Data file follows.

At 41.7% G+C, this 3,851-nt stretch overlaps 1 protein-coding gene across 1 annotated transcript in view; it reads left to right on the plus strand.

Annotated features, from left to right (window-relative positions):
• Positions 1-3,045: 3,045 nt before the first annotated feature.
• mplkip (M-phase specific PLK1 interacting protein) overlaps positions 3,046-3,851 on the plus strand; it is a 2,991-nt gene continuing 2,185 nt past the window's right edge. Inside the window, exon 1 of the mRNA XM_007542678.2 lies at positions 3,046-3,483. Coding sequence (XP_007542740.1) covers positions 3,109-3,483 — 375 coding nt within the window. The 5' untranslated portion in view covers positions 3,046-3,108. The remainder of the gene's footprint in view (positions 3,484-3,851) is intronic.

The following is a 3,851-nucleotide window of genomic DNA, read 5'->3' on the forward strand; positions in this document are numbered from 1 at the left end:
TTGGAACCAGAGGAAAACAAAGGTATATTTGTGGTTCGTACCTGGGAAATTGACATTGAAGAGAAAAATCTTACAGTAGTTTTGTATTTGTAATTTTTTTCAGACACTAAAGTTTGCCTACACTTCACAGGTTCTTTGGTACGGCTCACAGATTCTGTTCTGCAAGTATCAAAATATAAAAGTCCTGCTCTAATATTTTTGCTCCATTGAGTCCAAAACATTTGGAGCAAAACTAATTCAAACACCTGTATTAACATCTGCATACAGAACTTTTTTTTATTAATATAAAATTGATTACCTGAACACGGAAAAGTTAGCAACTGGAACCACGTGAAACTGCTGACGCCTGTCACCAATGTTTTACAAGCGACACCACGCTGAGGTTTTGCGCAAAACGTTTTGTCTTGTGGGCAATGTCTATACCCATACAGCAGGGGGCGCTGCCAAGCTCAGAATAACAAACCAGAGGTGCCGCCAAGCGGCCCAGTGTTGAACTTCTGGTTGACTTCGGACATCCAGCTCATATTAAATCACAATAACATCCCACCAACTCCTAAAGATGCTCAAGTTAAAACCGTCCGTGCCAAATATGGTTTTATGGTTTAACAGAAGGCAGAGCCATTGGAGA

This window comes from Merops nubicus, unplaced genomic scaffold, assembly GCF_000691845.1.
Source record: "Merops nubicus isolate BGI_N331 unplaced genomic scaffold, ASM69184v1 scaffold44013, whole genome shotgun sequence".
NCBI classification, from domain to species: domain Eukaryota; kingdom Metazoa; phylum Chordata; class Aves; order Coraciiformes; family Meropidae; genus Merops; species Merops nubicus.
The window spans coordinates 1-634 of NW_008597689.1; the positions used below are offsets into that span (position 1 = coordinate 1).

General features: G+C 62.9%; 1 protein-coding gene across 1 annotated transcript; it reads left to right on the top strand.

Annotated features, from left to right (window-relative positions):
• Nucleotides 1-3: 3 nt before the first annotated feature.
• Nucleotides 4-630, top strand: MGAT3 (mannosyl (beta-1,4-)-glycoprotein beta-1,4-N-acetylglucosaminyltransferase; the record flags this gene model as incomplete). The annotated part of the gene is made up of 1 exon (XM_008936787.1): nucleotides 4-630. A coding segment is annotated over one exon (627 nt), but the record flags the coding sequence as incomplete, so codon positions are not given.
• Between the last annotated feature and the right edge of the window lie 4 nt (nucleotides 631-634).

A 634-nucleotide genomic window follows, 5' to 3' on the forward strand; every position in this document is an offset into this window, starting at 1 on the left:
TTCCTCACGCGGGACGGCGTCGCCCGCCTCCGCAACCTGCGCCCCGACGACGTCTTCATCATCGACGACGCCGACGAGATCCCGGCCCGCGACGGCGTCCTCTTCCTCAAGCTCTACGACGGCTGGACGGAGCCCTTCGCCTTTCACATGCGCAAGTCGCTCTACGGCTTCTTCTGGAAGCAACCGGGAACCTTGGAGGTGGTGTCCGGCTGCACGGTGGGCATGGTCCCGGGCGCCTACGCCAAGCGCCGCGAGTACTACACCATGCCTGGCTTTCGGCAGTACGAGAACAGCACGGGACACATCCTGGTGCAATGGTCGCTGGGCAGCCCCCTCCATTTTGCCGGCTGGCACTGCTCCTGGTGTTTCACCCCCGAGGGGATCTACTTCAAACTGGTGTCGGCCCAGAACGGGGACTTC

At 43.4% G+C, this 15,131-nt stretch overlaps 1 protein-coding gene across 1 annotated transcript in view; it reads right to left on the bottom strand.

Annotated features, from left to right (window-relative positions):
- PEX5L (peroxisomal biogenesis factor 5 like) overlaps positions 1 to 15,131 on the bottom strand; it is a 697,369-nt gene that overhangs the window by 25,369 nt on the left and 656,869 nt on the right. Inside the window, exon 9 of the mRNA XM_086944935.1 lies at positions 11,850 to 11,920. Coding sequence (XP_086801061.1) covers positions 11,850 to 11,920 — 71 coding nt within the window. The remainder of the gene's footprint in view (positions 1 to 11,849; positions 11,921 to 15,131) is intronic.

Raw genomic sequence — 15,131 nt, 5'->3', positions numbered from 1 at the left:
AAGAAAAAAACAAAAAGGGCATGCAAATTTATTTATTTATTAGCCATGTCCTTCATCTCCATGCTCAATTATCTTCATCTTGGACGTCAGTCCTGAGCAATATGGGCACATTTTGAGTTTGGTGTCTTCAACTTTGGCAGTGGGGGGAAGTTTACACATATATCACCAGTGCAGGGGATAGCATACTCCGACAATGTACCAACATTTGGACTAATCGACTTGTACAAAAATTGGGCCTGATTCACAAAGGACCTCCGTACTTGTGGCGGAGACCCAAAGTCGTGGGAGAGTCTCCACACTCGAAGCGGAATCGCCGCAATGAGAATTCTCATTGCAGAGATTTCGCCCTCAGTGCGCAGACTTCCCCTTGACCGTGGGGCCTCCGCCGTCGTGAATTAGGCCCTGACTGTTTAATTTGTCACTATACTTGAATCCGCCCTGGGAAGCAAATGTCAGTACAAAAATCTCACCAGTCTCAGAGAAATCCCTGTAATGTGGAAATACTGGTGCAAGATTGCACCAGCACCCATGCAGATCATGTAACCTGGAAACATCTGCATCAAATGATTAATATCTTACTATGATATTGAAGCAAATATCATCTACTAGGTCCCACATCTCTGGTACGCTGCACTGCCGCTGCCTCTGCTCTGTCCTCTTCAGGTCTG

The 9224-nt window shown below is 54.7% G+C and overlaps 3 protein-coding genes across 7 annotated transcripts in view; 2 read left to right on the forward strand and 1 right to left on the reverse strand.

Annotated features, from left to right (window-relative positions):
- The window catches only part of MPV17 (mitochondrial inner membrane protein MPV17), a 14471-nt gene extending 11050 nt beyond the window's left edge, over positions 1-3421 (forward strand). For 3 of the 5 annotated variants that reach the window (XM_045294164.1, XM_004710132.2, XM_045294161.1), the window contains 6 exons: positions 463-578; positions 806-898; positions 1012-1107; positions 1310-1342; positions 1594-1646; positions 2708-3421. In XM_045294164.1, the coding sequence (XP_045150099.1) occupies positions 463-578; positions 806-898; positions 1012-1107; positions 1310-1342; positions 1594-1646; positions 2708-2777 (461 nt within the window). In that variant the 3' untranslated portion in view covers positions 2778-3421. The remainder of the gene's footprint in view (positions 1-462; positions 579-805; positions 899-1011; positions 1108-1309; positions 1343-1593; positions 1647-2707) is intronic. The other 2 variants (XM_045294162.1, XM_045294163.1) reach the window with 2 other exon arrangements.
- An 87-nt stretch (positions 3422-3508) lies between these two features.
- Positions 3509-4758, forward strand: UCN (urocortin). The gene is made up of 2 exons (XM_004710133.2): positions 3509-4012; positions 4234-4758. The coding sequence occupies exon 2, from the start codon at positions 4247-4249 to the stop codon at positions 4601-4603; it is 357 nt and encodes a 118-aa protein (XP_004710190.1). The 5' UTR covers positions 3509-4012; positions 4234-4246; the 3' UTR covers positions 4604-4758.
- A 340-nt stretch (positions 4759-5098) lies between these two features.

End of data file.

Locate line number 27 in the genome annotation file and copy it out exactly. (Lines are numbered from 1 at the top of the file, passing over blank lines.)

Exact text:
- Positions 3509-4758, forward strand: UCN (urocortin). The gene is made up of 2 exons (XM_004710133.2): positions 3509-4012; positions 4234-4758. The coding sequence occupies exon 2, from the start codon at positions 4247-4249 to the stop codon at positions 4601-4603; it is 357 nt and encodes a 118-aa protein (XP_004710190.1). The 5' UTR covers positions 3509-4012; positions 4234-4246; the 3' UTR covers positions 4604-4758.